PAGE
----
The lack of need for invention, creativity, new ideas, or any kind of refreshing of activity had an even more devastating impact. It created scores of demented community members, folks with early onset Alzheimer’s, as it were, though they wouldn’t be able to spell that word let alone hold their own attention long enough to grasp its meaning. To try to remember the term? Forget it! And so they would.

This chronic, permanent forgetfulness applied to all things. There were occasional anomalies among the villagers in the thoughts they managed to commit to memory in their own clandestine ways, even while original storytelling became illegal, in both spoken and written form. Mainly, though, among most of the population, to forget was to comply, and to recite was patriotic. It was a way to pay homage to the stories the kingdom had declared the best, most worthy tales to be passed down from generation to generation in Looking-Glass Land. It could therefore hardly be noticed when the variation in delivery of these rote storytelling activities gradually lessened as well.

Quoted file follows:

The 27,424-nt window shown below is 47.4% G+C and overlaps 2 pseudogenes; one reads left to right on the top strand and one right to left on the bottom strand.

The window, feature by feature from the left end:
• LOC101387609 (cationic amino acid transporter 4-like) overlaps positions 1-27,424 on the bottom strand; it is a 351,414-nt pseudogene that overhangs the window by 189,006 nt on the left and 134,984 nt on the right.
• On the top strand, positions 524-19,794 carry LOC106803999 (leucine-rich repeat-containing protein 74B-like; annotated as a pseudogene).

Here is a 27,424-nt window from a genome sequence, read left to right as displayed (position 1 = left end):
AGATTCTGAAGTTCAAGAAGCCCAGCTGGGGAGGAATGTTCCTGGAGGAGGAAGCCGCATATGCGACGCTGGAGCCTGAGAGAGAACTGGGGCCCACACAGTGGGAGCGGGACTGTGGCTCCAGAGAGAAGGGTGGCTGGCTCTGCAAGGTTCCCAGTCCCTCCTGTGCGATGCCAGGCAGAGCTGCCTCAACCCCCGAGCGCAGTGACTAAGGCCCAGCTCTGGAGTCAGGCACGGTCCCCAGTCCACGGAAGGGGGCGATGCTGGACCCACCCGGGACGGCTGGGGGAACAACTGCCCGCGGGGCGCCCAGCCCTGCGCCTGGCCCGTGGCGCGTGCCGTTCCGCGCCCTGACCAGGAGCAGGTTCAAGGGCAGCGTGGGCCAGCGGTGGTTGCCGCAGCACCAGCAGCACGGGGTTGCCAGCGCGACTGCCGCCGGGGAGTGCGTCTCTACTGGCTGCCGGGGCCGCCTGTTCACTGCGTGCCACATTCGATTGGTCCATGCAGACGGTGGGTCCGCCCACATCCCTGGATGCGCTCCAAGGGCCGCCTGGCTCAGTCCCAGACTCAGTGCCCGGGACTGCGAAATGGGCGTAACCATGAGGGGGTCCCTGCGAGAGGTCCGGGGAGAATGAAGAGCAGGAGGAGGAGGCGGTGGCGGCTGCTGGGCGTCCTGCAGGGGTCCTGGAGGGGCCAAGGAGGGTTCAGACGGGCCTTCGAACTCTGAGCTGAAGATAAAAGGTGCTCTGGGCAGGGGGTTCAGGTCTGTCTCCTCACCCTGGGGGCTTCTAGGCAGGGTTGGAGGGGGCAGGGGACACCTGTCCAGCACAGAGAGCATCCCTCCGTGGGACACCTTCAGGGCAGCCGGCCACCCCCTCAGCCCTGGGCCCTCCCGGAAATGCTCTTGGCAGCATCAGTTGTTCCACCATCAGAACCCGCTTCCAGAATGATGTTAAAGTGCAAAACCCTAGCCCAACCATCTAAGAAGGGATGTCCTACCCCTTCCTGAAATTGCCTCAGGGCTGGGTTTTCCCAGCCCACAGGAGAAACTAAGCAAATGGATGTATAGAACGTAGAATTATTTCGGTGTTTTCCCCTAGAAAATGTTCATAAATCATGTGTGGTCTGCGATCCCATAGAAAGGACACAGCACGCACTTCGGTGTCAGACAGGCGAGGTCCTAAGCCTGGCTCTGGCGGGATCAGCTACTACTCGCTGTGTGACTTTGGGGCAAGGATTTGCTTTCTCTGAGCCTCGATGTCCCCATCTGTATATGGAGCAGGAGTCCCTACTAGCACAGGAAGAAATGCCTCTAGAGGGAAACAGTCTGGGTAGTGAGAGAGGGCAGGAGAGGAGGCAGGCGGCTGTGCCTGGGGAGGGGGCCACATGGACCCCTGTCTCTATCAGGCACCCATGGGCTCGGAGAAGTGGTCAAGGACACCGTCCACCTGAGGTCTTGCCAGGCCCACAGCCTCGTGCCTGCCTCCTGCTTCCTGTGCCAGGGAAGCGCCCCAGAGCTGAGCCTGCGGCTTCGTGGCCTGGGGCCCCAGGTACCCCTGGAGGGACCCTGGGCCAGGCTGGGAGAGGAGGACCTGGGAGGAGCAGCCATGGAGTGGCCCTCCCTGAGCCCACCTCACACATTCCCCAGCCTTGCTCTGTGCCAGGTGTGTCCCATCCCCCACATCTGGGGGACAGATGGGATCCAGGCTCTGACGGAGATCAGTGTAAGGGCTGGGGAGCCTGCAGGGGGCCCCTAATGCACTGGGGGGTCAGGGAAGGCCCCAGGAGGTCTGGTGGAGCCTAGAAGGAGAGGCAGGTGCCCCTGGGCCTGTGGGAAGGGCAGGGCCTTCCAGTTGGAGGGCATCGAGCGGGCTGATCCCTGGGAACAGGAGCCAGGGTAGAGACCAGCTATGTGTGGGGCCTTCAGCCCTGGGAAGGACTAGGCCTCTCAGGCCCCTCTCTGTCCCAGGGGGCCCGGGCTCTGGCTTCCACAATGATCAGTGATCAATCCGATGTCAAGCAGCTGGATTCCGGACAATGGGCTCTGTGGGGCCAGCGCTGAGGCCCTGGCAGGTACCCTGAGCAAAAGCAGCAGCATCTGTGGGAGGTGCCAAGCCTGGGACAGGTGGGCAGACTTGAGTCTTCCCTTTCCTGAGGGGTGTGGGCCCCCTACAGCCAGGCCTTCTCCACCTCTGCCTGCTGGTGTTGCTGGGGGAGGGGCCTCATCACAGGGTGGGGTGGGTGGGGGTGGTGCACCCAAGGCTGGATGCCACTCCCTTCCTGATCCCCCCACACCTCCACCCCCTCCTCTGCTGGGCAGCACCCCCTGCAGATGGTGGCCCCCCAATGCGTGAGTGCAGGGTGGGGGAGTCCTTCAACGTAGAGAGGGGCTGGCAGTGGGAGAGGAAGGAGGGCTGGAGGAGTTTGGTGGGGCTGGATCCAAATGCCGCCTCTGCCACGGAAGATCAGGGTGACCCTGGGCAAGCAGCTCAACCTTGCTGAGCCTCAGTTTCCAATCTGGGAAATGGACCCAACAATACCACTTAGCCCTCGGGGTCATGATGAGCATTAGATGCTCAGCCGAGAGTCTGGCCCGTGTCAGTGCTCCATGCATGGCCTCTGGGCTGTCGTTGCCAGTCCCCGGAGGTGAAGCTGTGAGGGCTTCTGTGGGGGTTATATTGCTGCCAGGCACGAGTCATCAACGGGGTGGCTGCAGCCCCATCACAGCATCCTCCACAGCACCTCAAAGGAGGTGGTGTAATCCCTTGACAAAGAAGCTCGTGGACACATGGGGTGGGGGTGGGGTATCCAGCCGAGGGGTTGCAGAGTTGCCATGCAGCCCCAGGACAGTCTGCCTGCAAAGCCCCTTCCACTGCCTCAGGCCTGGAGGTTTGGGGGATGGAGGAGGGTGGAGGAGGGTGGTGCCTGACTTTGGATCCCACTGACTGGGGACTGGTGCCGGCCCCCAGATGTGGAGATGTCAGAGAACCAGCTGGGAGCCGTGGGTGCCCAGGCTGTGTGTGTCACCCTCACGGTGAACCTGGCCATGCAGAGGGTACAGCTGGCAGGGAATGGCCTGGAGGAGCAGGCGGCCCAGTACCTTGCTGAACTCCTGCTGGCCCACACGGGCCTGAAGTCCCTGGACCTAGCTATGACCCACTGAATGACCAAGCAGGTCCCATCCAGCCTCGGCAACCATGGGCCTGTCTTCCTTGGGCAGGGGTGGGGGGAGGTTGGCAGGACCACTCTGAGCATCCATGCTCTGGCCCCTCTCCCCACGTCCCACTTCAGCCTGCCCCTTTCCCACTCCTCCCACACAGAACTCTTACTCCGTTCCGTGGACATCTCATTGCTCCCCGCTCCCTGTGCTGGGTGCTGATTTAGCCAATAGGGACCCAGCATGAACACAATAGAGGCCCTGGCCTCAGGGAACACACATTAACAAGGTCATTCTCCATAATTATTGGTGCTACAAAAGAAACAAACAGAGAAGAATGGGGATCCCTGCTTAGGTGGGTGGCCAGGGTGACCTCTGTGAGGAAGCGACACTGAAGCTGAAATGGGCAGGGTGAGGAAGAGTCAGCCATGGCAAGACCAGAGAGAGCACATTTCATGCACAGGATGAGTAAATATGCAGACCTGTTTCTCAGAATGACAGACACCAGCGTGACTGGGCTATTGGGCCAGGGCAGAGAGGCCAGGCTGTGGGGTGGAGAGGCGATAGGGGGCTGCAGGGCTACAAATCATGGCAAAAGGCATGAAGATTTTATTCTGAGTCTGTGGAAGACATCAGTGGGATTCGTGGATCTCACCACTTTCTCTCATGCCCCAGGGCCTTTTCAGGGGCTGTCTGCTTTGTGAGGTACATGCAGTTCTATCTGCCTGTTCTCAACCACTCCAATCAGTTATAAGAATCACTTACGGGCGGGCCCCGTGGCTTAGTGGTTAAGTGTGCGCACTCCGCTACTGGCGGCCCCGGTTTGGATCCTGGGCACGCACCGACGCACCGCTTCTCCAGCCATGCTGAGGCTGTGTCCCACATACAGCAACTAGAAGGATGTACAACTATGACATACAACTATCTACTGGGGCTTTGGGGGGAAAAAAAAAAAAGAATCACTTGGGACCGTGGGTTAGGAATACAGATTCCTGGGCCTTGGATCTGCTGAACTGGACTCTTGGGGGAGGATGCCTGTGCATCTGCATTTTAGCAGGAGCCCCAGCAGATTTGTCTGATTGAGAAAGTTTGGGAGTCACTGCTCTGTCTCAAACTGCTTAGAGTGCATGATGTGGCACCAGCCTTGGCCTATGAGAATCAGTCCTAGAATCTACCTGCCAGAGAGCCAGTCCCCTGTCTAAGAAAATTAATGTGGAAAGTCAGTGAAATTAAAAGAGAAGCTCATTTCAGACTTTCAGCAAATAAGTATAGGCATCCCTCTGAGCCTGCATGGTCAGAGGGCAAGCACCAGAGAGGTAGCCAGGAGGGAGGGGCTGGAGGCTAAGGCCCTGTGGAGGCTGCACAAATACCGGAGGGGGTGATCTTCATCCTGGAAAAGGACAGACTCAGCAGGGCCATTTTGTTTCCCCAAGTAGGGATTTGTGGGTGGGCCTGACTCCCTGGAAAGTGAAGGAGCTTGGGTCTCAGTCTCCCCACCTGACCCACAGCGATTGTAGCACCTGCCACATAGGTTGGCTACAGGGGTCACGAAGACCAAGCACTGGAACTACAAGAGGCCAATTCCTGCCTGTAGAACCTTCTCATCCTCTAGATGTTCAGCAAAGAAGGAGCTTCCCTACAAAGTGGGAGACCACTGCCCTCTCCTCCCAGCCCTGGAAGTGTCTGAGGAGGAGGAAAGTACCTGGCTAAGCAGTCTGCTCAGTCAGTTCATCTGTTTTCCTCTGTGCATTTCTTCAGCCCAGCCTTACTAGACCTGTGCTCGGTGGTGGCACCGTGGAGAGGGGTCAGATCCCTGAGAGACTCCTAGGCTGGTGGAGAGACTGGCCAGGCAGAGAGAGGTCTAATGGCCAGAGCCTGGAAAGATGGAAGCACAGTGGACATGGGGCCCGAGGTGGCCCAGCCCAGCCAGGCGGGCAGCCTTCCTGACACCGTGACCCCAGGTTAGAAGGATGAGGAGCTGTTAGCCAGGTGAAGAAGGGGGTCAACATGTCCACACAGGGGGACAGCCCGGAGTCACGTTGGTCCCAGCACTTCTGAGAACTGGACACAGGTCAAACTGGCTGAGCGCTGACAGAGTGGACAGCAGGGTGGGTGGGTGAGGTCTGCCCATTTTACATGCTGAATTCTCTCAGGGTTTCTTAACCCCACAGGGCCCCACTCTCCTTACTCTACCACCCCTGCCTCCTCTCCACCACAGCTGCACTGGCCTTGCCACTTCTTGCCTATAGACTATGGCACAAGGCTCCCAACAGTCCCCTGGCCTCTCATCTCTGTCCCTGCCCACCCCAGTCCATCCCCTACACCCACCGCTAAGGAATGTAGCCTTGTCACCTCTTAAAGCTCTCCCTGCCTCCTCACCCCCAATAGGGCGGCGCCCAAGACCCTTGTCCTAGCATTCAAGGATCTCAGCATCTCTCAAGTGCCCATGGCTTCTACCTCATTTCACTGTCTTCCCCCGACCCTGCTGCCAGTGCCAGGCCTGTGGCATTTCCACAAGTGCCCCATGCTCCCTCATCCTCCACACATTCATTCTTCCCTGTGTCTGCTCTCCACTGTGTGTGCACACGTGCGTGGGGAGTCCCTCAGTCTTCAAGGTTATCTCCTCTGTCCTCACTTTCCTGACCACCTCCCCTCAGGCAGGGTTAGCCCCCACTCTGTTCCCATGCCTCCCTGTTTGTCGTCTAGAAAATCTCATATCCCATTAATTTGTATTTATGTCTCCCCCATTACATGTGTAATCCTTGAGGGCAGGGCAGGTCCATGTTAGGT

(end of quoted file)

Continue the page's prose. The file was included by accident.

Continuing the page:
Like the flappers on the floating island world discovered by Gulliver, the people of Looking-Glass Land devised a means of support for their forgetfulness, to steer them aright and keep them from wandering forever aimlessly amidst their brooks, woods, and meadows. One of these devices was a system of concrete roads on which were painted in permanent pigments instructions to every destination known in the land to every other destination, as well as labels several points in advance of reaching a destination to remind the traveller that the arrival was imminent.